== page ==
With this in mind, Keynes saw government spending as crucial not only to sustain consumer and business consumption, but to nudge individuals so that their confidence in the economy stayed high, to avoid a collapse in their expectations.

This hinges on a view of human decision-making that is close to the view held by behavioural economists today (Keynes may well have influenced one of the key texts in the field, though this was never explicitly acknowledged). Human behaviour is not – or not only – the result of rational calculation using the information available, but is affected by things like emotions, false perceptions and rules of thumb.

After all, in a world where people are completely rational, increasing government spending would be much less effective. People would see their governments getting into more debt to increase public spending and they would know that taxes would probably rise in future to cover the cost. Instead of going out and spending any money they received from this government largesse, they would save it to pay for future taxes (the so-called Ricardian equivalence).

Interestingly, Keynes was more interested in the economic effect of public expenditures on things like bridges or railways than the public good they provided. If necessary, in the name of stoking demand and people’s expectations, “The government should pay people to dig holes in the ground and then fill them up.”

The COVID era

Keynes’ ideas on stagnation and unemployment were nurtured during the great depression of the 1930s. Observing the unemployed crowding on the streets was probably an important source of inspiration, and his recommendations were soon being adopted by governments around the world.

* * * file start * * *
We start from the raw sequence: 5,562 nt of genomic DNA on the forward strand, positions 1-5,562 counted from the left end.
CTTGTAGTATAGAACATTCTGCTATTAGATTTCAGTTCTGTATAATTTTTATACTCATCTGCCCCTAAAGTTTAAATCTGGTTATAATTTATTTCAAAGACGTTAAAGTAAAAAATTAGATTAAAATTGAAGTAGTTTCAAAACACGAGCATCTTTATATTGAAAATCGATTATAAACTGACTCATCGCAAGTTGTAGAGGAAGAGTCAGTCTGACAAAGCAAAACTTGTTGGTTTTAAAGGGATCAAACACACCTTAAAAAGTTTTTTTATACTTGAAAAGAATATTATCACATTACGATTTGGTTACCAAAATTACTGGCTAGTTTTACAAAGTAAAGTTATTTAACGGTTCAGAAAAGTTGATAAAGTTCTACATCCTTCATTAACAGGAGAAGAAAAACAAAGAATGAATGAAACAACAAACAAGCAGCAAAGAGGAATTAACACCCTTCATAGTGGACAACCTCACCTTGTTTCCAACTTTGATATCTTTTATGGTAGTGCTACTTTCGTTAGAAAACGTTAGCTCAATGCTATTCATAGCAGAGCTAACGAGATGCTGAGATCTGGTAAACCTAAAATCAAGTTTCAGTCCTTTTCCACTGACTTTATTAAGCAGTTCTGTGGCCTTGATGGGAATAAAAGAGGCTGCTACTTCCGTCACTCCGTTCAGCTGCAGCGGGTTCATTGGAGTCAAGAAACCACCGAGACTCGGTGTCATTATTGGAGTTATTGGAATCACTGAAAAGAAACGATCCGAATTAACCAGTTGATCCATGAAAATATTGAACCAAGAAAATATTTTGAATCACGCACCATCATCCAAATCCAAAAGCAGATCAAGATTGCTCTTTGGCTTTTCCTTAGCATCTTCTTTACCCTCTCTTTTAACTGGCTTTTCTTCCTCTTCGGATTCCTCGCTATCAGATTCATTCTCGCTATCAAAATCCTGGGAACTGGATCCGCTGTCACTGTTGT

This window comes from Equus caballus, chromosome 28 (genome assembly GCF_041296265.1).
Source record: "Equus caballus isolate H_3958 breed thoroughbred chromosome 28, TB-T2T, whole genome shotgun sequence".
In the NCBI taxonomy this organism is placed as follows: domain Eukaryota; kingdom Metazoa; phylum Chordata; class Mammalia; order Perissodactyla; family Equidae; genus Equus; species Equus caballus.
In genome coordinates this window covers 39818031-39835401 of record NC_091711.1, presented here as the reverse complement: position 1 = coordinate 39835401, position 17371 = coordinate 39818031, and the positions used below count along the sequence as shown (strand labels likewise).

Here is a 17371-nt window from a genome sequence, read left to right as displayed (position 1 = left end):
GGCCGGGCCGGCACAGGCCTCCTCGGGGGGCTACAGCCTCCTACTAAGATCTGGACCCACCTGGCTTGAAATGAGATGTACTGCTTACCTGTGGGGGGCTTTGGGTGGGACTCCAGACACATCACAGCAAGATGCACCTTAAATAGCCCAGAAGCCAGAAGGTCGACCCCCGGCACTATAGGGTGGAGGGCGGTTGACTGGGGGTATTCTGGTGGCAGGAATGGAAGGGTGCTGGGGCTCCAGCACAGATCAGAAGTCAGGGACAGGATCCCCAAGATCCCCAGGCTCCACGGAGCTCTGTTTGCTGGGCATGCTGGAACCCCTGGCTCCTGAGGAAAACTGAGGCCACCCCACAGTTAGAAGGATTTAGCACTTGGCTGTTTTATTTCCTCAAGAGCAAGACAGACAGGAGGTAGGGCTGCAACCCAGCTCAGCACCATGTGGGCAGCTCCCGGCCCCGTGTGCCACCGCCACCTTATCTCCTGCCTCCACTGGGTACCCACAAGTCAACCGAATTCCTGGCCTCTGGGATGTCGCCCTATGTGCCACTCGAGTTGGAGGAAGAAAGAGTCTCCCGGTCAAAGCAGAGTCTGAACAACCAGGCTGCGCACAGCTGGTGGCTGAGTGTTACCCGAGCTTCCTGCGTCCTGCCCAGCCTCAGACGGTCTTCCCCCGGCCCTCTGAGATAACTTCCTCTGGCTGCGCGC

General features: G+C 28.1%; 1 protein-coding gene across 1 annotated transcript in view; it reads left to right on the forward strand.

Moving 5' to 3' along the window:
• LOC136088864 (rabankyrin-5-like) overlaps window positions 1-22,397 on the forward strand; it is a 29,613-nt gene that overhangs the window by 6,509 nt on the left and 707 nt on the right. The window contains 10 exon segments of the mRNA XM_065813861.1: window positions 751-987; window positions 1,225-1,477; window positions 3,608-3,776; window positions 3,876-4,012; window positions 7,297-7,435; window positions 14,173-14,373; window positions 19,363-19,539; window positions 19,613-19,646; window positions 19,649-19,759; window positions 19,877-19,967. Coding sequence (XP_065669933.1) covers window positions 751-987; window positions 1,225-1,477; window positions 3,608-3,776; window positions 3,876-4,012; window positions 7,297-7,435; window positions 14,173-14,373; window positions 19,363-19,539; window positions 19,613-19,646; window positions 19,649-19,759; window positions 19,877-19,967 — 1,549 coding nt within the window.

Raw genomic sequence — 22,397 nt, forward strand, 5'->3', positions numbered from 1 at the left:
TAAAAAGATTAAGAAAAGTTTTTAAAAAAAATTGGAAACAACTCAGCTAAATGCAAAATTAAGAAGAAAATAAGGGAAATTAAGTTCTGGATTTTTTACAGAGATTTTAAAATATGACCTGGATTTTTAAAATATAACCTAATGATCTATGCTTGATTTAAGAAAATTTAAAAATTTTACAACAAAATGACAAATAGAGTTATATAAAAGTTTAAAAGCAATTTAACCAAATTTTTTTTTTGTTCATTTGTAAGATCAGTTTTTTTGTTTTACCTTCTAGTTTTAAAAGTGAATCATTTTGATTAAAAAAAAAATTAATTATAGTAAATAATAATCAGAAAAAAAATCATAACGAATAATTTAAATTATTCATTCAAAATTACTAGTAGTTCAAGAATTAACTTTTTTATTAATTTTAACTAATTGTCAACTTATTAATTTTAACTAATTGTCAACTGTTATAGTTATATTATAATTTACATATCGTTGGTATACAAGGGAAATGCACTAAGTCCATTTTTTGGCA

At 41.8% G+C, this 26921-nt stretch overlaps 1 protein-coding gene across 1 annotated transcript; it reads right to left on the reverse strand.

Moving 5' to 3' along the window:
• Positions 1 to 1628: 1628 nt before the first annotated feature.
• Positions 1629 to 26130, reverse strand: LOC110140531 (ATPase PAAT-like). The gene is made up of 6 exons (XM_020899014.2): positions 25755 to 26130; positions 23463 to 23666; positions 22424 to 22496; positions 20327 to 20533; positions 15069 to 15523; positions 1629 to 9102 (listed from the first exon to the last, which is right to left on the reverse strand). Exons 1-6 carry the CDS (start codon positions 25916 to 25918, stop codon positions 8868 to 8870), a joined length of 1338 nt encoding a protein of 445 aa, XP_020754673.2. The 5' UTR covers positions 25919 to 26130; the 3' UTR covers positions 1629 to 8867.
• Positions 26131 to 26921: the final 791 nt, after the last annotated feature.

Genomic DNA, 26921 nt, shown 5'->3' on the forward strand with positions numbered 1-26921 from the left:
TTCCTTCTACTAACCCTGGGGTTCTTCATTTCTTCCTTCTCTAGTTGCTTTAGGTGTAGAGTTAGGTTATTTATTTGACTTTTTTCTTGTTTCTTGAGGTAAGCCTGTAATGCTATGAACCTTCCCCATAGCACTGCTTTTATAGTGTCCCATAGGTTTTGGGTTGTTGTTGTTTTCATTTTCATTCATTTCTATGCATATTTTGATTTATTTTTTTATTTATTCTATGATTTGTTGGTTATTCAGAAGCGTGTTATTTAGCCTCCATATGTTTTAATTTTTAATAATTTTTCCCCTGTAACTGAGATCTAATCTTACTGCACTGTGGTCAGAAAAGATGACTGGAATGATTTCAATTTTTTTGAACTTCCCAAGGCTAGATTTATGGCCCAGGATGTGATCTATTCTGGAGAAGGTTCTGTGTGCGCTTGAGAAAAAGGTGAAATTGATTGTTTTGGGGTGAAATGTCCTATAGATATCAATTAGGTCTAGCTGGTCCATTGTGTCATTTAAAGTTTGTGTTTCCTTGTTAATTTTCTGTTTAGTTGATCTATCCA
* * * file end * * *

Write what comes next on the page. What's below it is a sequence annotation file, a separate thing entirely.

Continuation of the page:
His influence declined in the 1970s, when economies were facing very different challenges in the form of low growth and high inflation (stagflation as it became known). Economists generally thought that increased public spending would only cause more inflation, so governments sought other answers, such as unleashing the power of business through deregulation and controlling the money supply.

It is certainly not by chance that there was a return to interest in Keynes during the global financial crisis of 2007-09, when it fell to governments to rescue the world economy from the consequences of the financial crisis.

Looking to the COVID era, Keynes would certainly be pleased to see the robust interventions of governments almost all over the world sustaining consumption and employment. But he would be much less happy to hear the discussions around deficit reductions that are starting to take place within the UK government and among Conservative MPs.

He would feel that these discussions would depress expectations, making economic recovery even harder. Though he would probably agree that governments must deal with their deficits at the appropriate time, he would also urge them to avoid such discussions until the pandemic and its effect on the economy is over.

Eugenio Proto, Alec Cairncross Professor of Applied Economics and Econometrics, University of Glasgow

This article is republished from The Conversation under a Creative Commons license. Read the original article.